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Briones Regional Park Exploration

Just a 10-minute drive from Berkeley, Briones Regional Park is a 6,117 acre park in Contra Costa County.
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Rating: 5 out of 5 by EveryTrail members
Difficulty: Moderate
Length: 2.2 miles
Duration: 1-3 hours

Overview :  Just a 10-minute drive from Berkeley, Briones Regional Park is a 6,117 acre park in Contra Costa County. Its home to plentiful East... more »

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California Newts


One of the most unique species found in Briones Regional Park is the California Newt (Taricha torosa). With a brown... more »

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Points of Interest

1. Velcro Plant

You'll find this weed, also known as "bedstraw", growing along the trails of Briones. The leaves of the Velcro Plant (Galium aparine) have tiny hooks, much like Velcro, that help it cling to other surfaces.

Briones is still used as pasture land for cattle herds, much as it was used in its early history as a working ranch. The grazing is... More

2. Oaks

California is home to 18 native oaks and you can see six of those in Briones. In this spot, you can see Valley Oaks, a species most often found along the coast and Black Oaks, a species found in the foothills and mountainous areas of California.

These "oak apples" are actually created by gall wasps. Female wasps lay their eggs into the... More

3. Wolf Spider

Spring is mating season for wolf spiders and these solitary hunters can be spotted around Briones. Male spiders can be identified during that time by their enlarged pedipalps - the pseudo fangs near their mouth - where they keep their reproductive material.

The hills of Briones are normally a dry, golden color. But winter rains turns the hills... More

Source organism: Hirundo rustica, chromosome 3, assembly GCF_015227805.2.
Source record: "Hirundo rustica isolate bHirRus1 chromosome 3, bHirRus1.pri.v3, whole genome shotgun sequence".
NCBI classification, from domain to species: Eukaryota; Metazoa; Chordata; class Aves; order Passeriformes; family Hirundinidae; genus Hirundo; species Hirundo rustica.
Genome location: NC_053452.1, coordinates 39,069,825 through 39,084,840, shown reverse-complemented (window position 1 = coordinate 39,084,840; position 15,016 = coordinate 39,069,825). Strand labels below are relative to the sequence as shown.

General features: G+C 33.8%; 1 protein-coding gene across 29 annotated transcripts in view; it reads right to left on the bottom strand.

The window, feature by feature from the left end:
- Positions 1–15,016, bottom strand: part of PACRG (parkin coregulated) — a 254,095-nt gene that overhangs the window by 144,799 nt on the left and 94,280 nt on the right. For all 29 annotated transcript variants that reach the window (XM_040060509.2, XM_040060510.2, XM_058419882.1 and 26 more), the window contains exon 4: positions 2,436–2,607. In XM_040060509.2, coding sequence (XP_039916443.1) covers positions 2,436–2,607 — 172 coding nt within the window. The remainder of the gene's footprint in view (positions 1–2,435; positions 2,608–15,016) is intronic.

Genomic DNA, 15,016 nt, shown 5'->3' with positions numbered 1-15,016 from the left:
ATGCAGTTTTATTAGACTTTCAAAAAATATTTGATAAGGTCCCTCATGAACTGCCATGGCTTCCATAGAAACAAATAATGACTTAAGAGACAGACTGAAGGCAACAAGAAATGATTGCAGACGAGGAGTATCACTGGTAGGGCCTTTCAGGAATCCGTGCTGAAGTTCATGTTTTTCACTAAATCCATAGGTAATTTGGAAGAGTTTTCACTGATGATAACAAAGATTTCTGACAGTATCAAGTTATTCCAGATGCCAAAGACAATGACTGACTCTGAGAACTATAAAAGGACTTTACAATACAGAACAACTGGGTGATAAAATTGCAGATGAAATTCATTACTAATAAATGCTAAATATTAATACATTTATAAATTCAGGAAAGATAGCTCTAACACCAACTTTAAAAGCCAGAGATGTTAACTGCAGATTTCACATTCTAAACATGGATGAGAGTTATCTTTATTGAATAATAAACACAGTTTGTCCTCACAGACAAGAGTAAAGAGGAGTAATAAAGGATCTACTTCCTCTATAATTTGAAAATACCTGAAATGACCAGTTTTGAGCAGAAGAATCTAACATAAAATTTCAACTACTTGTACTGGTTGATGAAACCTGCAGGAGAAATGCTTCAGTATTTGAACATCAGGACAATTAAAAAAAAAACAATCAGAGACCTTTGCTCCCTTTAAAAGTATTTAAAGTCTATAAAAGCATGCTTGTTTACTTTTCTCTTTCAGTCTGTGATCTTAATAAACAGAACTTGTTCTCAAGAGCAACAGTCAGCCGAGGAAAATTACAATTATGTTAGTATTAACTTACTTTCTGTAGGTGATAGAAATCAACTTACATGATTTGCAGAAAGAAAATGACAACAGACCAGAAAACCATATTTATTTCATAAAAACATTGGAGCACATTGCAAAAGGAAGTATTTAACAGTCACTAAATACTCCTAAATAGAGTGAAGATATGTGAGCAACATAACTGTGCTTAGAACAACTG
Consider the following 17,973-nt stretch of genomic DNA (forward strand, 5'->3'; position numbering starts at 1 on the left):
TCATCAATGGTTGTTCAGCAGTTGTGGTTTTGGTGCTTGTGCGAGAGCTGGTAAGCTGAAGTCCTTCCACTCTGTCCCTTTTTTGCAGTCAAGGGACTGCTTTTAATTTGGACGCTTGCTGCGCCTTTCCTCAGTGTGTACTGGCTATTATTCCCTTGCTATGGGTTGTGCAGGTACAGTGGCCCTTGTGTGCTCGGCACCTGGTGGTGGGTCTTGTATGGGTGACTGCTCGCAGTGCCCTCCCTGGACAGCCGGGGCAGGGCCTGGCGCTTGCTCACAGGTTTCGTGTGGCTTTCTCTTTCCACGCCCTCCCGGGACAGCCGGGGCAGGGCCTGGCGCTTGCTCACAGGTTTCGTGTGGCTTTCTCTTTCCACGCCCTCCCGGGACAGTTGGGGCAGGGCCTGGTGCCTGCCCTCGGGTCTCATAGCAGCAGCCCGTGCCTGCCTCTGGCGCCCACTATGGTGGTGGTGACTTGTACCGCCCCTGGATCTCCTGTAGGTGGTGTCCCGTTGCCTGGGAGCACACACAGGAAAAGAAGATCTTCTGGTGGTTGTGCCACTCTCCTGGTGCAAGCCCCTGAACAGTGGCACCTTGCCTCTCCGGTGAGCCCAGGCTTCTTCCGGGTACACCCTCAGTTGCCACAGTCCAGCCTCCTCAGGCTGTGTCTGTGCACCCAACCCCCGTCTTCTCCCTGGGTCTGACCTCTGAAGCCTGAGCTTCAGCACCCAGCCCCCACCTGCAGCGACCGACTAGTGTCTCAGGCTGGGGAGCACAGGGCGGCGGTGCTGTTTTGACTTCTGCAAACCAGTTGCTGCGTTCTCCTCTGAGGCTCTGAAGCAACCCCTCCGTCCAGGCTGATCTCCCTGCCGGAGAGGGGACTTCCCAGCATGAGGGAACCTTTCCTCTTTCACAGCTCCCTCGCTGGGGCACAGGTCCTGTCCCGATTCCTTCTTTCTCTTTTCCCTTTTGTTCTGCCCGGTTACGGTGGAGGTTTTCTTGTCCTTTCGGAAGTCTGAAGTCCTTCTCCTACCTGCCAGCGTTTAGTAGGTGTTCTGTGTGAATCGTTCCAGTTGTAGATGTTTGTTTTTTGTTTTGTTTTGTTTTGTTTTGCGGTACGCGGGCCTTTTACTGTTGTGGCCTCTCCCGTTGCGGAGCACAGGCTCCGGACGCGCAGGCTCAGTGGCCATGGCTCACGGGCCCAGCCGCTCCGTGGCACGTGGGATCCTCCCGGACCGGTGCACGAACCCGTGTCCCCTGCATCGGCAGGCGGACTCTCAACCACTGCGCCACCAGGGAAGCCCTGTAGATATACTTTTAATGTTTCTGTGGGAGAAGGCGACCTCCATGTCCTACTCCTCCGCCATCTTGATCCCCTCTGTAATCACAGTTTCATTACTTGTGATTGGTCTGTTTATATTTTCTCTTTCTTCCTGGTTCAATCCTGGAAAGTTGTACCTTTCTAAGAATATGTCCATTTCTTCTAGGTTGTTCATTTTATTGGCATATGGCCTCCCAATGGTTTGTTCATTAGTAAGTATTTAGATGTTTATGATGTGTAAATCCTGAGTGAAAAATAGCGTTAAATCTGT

4. Bee

A bee investigates a catkin - the reproductive structure of a willow tree.

This corral on the side of th trail is still used by the cattle herds. Old Briones Road Trail was once a road used by the ranchers in the area.

5. Sinkhole

The rock and soils of Briones are actually very sandy. Millions of years ago, this was a shallow inland sea, where many nearby rivers were depositing material. This loamy soil combined with the three active faults in Briones means much of the landscape is constantly shifting.

Twelve million years ago, the East Bay was home to a shallow inland sea. ... More

6. Oak Tree

You'll find a wide array of oak species in Briones because it is a transitional area. Both California coastal species and California interior species can live in Briones' climate.

These leaves are from two oak species found in Briones. The leaf on the right is from an Interior Live Oak (Quercus wislizeni), and the left is from a Coast Live Oak ... More

7. Western Fence Lizard

Western fence lizards are common in California. Amazingly, scientists have found that they may play an important role in limiting the spread of Lyme disease. When ticks feast on the lizards, something in the lizards' blood helps destroy the Lyme disease microbes found in ticks.

Photo by Squamatologist

8. Stock Ponds

You'll see several small ponds like this one throughout Briones. Some are stock ponds, created for the cattle herds that use the park. Others are vernal pools, which fill in the rainy season and dry up during the summer. Both types of pools provide important habitat for amphibians and other species.

If you're near a body of water, these small frogs... More

9. View from the Ridge

From this spot, hikers can see Mt. Diablo and the San Francisco Bay. On clear days, you can often see the snow-capped Sierra Mountains directly east.

10. California Newt

The bright orange color of California Newts (Taricha torosa) is a warning sign. These newts contain a neurotoxin called tetrodotoxin that helps protect them against predators like garter snakes. It's the same toxin that is found in pufferfish.



Each year beginning in December, California Newts (Taricha torosa) leave their land dwellings and make ... More

11. Yellow Star Thistle

This invasive was introduced to California in 1849 with alfalfa brought from Chile. It has now spread to 15 million acres in California. The spiny plants causes problems for livestock and wildlife, and also has high water usage, competing with native plants for resources.